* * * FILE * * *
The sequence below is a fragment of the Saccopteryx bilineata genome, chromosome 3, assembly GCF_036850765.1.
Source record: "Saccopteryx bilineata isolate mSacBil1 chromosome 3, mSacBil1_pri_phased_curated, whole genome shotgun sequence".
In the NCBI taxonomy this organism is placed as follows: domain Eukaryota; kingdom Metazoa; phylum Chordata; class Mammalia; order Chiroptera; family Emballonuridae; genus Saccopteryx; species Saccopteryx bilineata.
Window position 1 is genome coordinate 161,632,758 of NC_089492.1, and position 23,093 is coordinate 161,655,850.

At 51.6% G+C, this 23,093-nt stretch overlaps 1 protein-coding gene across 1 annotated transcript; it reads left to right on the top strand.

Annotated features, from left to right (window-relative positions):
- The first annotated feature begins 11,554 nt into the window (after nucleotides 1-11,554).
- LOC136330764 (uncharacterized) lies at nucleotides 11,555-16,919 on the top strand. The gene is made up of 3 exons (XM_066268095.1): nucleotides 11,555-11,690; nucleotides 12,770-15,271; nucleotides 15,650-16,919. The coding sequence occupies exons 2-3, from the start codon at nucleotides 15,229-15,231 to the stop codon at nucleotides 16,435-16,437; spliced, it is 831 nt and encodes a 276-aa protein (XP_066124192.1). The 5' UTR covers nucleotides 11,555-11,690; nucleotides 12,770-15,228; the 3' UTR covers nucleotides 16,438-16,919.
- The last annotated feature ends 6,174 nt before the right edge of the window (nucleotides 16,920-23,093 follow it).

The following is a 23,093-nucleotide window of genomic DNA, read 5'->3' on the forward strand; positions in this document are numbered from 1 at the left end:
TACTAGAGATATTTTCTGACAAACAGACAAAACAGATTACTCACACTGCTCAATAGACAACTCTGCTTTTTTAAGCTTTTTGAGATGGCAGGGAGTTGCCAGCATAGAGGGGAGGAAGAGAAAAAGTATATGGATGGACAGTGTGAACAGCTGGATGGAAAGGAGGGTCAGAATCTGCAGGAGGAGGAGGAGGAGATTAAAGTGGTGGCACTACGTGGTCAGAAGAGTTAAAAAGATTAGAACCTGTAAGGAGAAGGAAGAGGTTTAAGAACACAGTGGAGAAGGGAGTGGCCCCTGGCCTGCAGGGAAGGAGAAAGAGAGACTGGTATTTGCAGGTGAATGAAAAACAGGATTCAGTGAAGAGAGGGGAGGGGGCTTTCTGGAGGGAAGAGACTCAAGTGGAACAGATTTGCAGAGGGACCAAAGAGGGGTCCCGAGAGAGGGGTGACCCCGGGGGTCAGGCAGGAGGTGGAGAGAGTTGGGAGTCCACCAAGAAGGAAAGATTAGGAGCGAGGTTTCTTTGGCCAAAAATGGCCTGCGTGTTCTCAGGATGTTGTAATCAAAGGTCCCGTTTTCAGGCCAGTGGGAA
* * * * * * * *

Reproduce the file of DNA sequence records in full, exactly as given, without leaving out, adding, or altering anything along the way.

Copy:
The sequence below is a fragment of the Saccopteryx bilineata genome, chromosome 3, assembly GCF_036850765.1.
Source record: "Saccopteryx bilineata isolate mSacBil1 chromosome 3, mSacBil1_pri_phased_curated, whole genome shotgun sequence".
In the NCBI taxonomy this organism is placed as follows: domain Eukaryota; kingdom Metazoa; phylum Chordata; class Mammalia; order Chiroptera; family Emballonuridae; genus Saccopteryx; species Saccopteryx bilineata.
Window position 1 is genome coordinate 161,632,758 of NC_089492.1, and position 23,093 is coordinate 161,655,850.

At 51.6% G+C, this 23,093-nt stretch overlaps 1 protein-coding gene across 1 annotated transcript; it reads left to right on the top strand.

Annotated features, from left to right (window-relative positions):
- The first annotated feature begins 11,554 nt into the window (after nucleotides 1-11,554).
- LOC136330764 (uncharacterized) lies at nucleotides 11,555-16,919 on the top strand. The gene is made up of 3 exons (XM_066268095.1): nucleotides 11,555-11,690; nucleotides 12,770-15,271; nucleotides 15,650-16,919. The coding sequence occupies exons 2-3, from the start codon at nucleotides 15,229-15,231 to the stop codon at nucleotides 16,435-16,437; spliced, it is 831 nt and encodes a 276-aa protein (XP_066124192.1). The 5' UTR covers nucleotides 11,555-11,690; nucleotides 12,770-15,228; the 3' UTR covers nucleotides 16,438-16,919.
- The last annotated feature ends 6,174 nt before the right edge of the window (nucleotides 16,920-23,093 follow it).

The following is a 23,093-nucleotide window of genomic DNA, read 5'->3' on the forward strand; positions in this document are numbered from 1 at the left end:
TACTAGAGATATTTTCTGACAAACAGACAAAACAGATTACTCACACTGCTCAATAGACAACTCTGCTTTTTTAAGCTTTTTGAGATGGCAGGGAGTTGCCAGCATAGAGGGGAGGAAGAGAAAAAGTATATGGATGGACAGTGTGAACAGCTGGATGGAAAGGAGGGTCAGAATCTGCAGGAGGAGGAGGAGGAGATTAAAGTGGTGGCACTACGTGGTCAGAAGAGTTAAAAAGATTAGAACCTGTAAGGAGAAGGAAGAGGTTTAAGAACACAGTGGAGAAGGGAGTGGCCCCTGGCCTGCAGGGAAGGAGAAAGAGAGACTGGTATTTGCAGGTGAATGAAAAACAGGATTCAGTGAAGAGAGGGGAGGGGGCTTTCTGGAGGGAAGAGACTCAAGTGGAACAGATTTGCAGAGGGACCAAAGAGGGGTCCCGAGAGAGGGGTGACCCCGGGGGTCAGGCAGGAGGTGGAGAGAGTTGGGAGTCCACCAAGAAGGAAAGATTAGGAGCGAGGTTTCTTTGGCCAAAAATGGCCTGCGTGTTCTCAGGATGTTGTAATCAAAGGTCCCGTTTTCAGGCCAGTGGGAA